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Little Putney Bridge

Impression: Freer Gallery of Art
Freer Gallery of Art
Number: 186
Date: 1879
Medium: etching and drypoint
Size: 132 x 207 mm
Signed: butterfly at lower right (2-final)
Inscribed: no
Set/Publication: Printseller's Association, 1879; F. Wedmore, 1883
No. of States: 5
Known impressions: 56
Catalogues: K.179; M.176; W.146
Impressions taken from this plate  (56)


barge, bridge, church, river, riverscape.


There are three possible alternative titles, as follows:

'The Little Putney' (1879, Grosvenor Gallery). 3
'Little Putney Bridges' (1879, Whistler). 4
'The Little Putney' (1886, Frederick Wedmore (1844-1921)). 5
'The Little Putney, No. 1' (1909, Howard Mansfield (1849-1938)). 6

The first title used by Whistler is 'The Little Putney' and that was taken up by Wedmore, but the title of the etching as listed for publication by the Fine Art Society was 'Little Putney Bridge'. There are three etchings of the same subject, and naturally the title is similar: Old Putney Bridge 185, The Little Putney 187 and this one. This etching is small and does show the bridge, and so 'Little Putney Bridge' is the preferred title.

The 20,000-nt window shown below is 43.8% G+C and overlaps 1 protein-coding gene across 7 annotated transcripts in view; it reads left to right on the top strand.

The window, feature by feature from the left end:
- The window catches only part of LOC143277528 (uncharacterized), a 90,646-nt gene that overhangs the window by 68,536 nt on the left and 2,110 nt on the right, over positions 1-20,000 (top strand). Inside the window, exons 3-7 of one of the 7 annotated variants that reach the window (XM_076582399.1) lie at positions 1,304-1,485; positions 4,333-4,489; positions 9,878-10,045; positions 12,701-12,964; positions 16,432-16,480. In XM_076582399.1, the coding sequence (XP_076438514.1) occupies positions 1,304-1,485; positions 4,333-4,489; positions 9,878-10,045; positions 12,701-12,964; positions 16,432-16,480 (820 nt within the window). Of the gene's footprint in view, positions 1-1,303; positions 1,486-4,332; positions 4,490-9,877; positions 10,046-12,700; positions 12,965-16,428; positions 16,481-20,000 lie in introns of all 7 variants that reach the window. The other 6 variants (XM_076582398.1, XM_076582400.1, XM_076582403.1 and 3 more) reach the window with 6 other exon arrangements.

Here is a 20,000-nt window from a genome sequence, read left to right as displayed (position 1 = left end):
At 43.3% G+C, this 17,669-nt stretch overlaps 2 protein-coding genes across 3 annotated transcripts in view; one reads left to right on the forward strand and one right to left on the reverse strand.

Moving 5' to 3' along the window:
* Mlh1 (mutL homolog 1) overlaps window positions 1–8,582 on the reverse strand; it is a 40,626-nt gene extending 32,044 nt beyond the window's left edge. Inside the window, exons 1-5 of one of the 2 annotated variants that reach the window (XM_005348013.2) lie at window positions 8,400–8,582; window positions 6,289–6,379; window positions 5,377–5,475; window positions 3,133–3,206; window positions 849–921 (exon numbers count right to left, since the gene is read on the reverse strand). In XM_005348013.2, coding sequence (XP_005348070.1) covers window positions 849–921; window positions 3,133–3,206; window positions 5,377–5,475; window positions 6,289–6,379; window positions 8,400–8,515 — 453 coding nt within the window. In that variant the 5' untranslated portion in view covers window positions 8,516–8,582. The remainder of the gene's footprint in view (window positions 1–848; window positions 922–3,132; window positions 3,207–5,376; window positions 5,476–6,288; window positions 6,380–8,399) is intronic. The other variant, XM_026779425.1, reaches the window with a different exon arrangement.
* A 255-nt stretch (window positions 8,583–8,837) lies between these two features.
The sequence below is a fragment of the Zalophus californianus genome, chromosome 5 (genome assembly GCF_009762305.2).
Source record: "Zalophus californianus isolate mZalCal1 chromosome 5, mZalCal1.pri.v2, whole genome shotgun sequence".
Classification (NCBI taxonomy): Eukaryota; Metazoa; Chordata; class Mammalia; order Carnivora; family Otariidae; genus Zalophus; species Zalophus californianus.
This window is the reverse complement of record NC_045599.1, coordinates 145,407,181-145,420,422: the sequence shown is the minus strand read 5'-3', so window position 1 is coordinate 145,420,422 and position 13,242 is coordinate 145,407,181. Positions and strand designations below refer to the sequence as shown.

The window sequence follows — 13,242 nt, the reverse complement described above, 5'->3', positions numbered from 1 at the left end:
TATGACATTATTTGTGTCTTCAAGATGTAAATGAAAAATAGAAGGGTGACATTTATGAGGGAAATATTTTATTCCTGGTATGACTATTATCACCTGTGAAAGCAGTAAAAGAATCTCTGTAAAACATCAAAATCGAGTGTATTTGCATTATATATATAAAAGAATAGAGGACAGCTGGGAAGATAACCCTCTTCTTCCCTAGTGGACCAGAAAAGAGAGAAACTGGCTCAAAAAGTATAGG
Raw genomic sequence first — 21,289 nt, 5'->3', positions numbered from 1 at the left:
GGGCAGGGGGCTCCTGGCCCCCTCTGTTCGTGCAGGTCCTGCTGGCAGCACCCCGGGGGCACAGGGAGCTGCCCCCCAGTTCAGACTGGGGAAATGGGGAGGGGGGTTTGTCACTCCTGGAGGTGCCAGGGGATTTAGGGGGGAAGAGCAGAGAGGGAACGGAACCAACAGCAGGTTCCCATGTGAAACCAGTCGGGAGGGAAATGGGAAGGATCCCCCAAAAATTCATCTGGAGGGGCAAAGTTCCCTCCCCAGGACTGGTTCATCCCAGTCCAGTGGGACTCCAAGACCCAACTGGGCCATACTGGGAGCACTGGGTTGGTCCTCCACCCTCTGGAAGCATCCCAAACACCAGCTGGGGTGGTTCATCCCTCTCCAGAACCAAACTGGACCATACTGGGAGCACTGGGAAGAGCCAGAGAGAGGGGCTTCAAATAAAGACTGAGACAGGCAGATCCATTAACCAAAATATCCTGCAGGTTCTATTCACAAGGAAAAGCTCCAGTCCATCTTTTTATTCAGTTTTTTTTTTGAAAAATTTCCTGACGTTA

3: London Grosvenor 1879 (cat. no. 272).

4: List, 14-15 August 1879, GUW #13019.

5: Wedmore 1886 A[more] (cat. no. 146).

6: Mansfield 1909[more] (cat. no. 176).


The River Thames takes up the bottom half of the plate. The wooden bridge, with its slightly curving central span supported on iron columns, is etched in the top half, with lightly etched reflections below. The left end of the bridge is not seen. At far right is a narrow, square church tower among trees, and some buildings are seen beyond it, on the right bank.


The bridge over the River Thames linking Putney on the south side with Fulham to the north, in London, UK. The timber bridge was built by a master carpenter, Thomas Phillips, to a design by the architect Sir Jacob Ackworth, and opened in 1729. It was a toll bridge, with tollbooths at either end. It was damaged by a river barge in 1870, and although repaired, it was eventually demolished and replaced by the present stone bridge in 1886. It may be that Whistler thought it worth recording the old bridge before it was demolished, as he had with Old Battersea Bridge 188.
Etching: c_K179_01
The Thames at Putney Bridge, Morning, 2009.
Photograph M.F. MacDonald, Whistler Etching Project.
The view is taken from about half a mile east of the bridge, towards Chelsea. It may have been drawn from steps or from the river bank. At left, the church and tower of St Mary's is seen on the south side (on the north is the church of All Saints, which also has a slender tower).